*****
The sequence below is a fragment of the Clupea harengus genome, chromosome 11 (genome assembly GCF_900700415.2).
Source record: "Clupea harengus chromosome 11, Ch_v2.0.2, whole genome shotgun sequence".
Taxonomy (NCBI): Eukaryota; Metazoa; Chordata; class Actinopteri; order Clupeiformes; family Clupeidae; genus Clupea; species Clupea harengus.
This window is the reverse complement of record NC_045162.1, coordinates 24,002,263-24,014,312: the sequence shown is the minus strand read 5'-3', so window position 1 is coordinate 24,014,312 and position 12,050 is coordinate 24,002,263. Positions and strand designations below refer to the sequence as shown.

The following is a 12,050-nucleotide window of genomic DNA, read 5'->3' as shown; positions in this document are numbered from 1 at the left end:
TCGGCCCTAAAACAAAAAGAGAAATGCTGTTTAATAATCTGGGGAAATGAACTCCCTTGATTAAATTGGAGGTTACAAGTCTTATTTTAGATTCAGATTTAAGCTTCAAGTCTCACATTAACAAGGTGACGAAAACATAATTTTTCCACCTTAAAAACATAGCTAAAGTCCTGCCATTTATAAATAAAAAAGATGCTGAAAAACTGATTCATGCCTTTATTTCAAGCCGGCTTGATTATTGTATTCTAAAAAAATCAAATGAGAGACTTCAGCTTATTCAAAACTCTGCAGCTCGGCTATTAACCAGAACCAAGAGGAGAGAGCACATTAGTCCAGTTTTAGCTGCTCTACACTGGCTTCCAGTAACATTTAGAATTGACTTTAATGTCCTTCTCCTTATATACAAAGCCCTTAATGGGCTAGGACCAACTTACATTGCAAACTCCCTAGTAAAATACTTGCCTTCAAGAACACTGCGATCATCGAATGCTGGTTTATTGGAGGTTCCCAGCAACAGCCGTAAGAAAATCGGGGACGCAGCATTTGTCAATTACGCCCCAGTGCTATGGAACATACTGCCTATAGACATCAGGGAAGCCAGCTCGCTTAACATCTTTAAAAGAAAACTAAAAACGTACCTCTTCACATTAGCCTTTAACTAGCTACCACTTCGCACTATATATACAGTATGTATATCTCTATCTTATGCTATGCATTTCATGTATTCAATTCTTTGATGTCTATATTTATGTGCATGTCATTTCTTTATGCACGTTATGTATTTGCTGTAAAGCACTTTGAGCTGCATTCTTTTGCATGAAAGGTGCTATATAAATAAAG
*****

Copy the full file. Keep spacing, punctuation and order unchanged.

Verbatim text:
The sequence below is a fragment of the Clupea harengus genome, chromosome 11 (genome assembly GCF_900700415.2).
Source record: "Clupea harengus chromosome 11, Ch_v2.0.2, whole genome shotgun sequence".
Taxonomy (NCBI): Eukaryota; Metazoa; Chordata; class Actinopteri; order Clupeiformes; family Clupeidae; genus Clupea; species Clupea harengus.
This window is the reverse complement of record NC_045162.1, coordinates 24,002,263-24,014,312: the sequence shown is the minus strand read 5'-3', so window position 1 is coordinate 24,014,312 and position 12,050 is coordinate 24,002,263. Positions and strand designations below refer to the sequence as shown.

The following is a 12,050-nucleotide window of genomic DNA, read 5'->3' as shown; positions in this document are numbered from 1 at the left end:
TCGGCCCTAAAACAAAAAGAGAAATGCTGTTTAATAATCTGGGGAAATGAACTCCCTTGATTAAATTGGAGGTTACAAGTCTTATTTTAGATTCAGATTTAAGCTTCAAGTCTCACATTAACAAGGTGACGAAAACATAATTTTTCCACCTTAAAAACATAGCTAAAGTCCTGCCATTTATAAATAAAAAAGATGCTGAAAAACTGATTCATGCCTTTATTTCAAGCCGGCTTGATTATTGTATTCTAAAAAAATCAAATGAGAGACTTCAGCTTATTCAAAACTCTGCAGCTCGGCTATTAACCAGAACCAAGAGGAGAGAGCACATTAGTCCAGTTTTAGCTGCTCTACACTGGCTTCCAGTAACATTTAGAATTGACTTTAATGTCCTTCTCCTTATATACAAAGCCCTTAATGGGCTAGGACCAACTTACATTGCAAACTCCCTAGTAAAATACTTGCCTTCAAGAACACTGCGATCATCGAATGCTGGTTTATTGGAGGTTCCCAGCAACAGCCGTAAGAAAATCGGGGACGCAGCATTTGTCAATTACGCCCCAGTGCTATGGAACATACTGCCTATAGACATCAGGGAAGCCAGCTCGCTTAACATCTTTAAAAGAAAACTAAAAACGTACCTCTTCACATTAGCCTTTAACTAGCTACCACTTCGCACTATATATACAGTATGTATATCTCTATCTTATGCTATGCATTTCATGTATTCAATTCTTTGATGTCTATATTTATGTGCATGTCATTTCTTTATGCACGTTATGTATTTGCTGTAAAGCACTTTGAGCTGCATTCTTTTGCATGAAAGGTGCTATATAAATAAAG